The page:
The Western Cape Archives and Records Service is in the middle of Cape Town. It contains public and non-public records considered to be of enduring relevance to the history of the Western Cape and its inhabitants, dating as far back as 1651. In total, its holdings comprise about 40 000 linear metres’ worth of archival material, including records from government departments, schools, hospitals, photographic collections, registries from the Slave Office, microfilms, and maps. The holdings are mostly kept underground, in rooms so dusty I sneeze just thinking about them. The reading room is cool and dark, and lined with photograph albums featuring old pictures of dirt roads and orphanages and migrant labourers. Photographs of farming equipment and police parades. Photographs of harbours and crowds at funerals. You can look at these pictures while you wait for the unbelievably kind and accommodating staff to bring you the documents you requested.
For a typical visitor to the archive, these documents are usually ones that will assist you in the construction of your family tree, or with a request for the restoration of a right in land. Most people do not spend all that much time there, even though it is nice and cool and dark, and you can look at as many pictures of dirt roads as you want. I spent four years in there, and I did not see a lot of repeat customers. I was there because I was writing a thesis on the records left behind by the apartheid censors. The records that I spent the most time with begin in about 1955, and end in 1970, a period during which the apartheid censors banned about 11 000 books. This is obviously a rough estimate, because the censorship bureaucracy was complicated and baroque and insane, and there is a lot of paper to get through. In total, records relating to the activities of the apartheid censors make up just over a hundred linear metres’ worth of documents. That is, needless to say, too many documents. An intolerable amount, and as anyone who has spent any time with documents relating to the activities of any apartheid bureaucracy will tell you, that number represents a fraction of what was actually produced. There are years missing, and mysterious gaps. The gaps and absences in the censorship archive are nothing compared to the gaps and absences in the police archives, prison archives, and all the other technologies of state terror which made apartheid possible. Before South Africa’s transition to democracy, the state destroyed or suppressed literal tons of documents, for all the very obvious reasons, and we all continue to live with the consequences of that.
But some stuff is still there, and I spent four years trying to write about it. I succeeded in that at the end of those four years, I spat out a thesis and everyone I knew was relieved that they no longer had look at the wild-eyed version of myself that I presented to the public throughout that period. I failed, although that is maybe not the right word, in that I feel like I didn’t do it justice properly. Not because I didn’t get through all of it – obviously I did not, and obviously I had to point out, repeatedly, that the history I was writing was partial and selective. That’s fine. That is the stuff that people talk about for fun in seminars. I failed, although there definitely is a better word, because I never managed to get properly close to communicating how breathtakingly weird these all these documents were.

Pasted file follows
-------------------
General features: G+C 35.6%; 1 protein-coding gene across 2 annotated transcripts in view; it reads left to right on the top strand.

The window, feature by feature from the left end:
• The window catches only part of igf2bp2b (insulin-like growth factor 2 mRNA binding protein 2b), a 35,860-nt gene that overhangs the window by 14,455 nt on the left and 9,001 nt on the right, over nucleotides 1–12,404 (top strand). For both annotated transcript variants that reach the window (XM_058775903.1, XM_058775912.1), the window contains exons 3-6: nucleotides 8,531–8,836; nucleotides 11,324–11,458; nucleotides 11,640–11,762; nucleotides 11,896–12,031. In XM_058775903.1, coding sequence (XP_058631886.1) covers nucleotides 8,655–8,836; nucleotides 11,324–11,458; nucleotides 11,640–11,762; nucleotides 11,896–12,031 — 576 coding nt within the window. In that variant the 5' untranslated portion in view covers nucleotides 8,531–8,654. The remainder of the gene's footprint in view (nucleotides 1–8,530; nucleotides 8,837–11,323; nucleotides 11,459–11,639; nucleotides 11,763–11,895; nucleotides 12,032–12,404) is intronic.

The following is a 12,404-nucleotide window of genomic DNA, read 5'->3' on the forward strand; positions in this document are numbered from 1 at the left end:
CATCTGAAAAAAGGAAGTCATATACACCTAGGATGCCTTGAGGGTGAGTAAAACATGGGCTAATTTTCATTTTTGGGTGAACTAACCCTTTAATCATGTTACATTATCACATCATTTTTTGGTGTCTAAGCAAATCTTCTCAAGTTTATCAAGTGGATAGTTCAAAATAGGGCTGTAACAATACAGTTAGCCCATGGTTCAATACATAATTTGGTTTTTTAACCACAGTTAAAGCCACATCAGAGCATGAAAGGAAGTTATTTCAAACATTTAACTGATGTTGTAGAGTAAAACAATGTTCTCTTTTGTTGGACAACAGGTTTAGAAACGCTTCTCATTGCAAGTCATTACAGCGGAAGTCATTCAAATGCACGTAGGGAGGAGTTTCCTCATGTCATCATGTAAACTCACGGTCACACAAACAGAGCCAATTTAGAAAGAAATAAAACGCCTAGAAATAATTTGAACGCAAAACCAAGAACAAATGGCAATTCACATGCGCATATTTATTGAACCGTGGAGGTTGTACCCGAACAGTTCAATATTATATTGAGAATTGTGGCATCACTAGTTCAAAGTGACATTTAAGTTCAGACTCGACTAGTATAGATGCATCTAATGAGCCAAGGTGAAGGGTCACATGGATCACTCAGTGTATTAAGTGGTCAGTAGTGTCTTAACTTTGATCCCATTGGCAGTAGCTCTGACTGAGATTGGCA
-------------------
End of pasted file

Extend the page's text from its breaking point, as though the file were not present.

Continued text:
I get all agitated thinking about it even now. There was so much stuff in there, and all of it was bottom-line evil, but a lot of it was so fucking strange as well. It was completely off the wall. You think of censors’ reports as having a sort of dry, box-ticking quality. That’s how I had always thought of them. I cannot speak with authority on the quality of any other censorship archives, but I can say for sure that the apartheid ones are whatever the opposite of dry and box-ticking is. They are DERANGED. For instance, the legislation required that, when the censors were banning a book, they gave a reason for doing so. They didn’t even have to write out the reason in words. They could just say what part of the Publications and Entertainment Act it corresponded to. They could just write out the word “subversive”, and that would have been that in fulfilling official requirements. The legislation certainly did not at any point require them to write four or five page long summaries of detective novels, or of issues of Ladies Home Companion. Four pages worrying about the literary merit of a novel about a werewolf? Yes! Why not! They did not need to do it and yet! They did not need to conduct long, pointless, overtly petty arguments about whether or not Henry Miller was “a writer of the first rank.”They did not need to any of this, but they did, for 100 linear metres, and the effect is bewildering. I walked out of there every day feeling dusty and insane.
The thing with dealing with this sort of material is that if you point out how bizarre it is, it seems like you’re making light of it in some way. It seems so low down on the list of priorities that it’s almost bad form to mention it. It seems like you’re downplaying the extent of the damage that was done. This has been my experience, anyway. It seems like it is harder to accept that the whole disgusting enterprise was run by people who were insane as well as evil. It seems like this observation might apply to a whole lot of places and people and situations and things.